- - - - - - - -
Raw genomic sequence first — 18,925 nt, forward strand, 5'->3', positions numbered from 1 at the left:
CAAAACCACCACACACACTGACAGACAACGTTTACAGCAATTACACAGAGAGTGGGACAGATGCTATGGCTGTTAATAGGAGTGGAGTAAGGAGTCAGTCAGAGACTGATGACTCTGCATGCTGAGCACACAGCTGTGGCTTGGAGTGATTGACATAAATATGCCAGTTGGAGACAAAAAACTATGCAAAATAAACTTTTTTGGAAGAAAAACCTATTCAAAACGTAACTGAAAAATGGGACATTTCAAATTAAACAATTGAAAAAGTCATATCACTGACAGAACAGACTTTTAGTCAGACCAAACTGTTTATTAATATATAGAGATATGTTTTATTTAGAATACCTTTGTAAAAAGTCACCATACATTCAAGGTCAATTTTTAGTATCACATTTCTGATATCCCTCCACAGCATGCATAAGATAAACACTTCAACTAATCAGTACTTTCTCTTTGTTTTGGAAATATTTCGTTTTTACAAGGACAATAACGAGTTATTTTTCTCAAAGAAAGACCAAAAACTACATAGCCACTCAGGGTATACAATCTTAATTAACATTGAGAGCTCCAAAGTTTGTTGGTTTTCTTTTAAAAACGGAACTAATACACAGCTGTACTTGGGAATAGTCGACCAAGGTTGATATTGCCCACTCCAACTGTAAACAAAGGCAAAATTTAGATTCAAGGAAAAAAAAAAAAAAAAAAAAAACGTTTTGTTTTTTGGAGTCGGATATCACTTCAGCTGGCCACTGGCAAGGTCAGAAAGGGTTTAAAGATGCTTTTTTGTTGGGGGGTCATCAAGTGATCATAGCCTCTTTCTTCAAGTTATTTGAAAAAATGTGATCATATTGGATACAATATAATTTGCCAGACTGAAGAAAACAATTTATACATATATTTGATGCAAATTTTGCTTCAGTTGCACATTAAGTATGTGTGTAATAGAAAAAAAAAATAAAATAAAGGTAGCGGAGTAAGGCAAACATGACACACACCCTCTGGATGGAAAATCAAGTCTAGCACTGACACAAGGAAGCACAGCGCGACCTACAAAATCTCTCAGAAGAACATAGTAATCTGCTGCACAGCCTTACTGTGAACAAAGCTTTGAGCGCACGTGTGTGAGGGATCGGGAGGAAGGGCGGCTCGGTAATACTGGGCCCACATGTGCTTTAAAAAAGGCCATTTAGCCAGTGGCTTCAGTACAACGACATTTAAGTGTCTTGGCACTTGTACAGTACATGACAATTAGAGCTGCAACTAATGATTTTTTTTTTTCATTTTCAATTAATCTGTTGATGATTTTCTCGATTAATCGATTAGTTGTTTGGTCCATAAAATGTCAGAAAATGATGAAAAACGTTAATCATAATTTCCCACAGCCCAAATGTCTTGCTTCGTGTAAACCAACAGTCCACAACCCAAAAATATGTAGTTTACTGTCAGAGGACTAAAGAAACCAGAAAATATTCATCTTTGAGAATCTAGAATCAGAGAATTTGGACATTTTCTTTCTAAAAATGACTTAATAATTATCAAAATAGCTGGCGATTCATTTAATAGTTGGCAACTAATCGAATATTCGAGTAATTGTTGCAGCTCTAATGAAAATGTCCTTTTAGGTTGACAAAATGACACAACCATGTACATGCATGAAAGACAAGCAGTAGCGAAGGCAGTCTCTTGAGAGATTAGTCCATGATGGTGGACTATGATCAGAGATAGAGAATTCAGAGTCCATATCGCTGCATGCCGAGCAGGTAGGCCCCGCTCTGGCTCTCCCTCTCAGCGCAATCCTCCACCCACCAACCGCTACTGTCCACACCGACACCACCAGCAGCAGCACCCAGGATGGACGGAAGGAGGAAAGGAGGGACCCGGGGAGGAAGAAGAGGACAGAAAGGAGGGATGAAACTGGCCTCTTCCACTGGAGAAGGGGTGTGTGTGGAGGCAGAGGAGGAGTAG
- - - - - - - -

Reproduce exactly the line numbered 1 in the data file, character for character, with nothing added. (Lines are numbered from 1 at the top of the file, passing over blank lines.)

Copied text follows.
Raw genomic sequence first — 18,925 nt, forward strand, 5'->3', positions numbered from 1 at the left: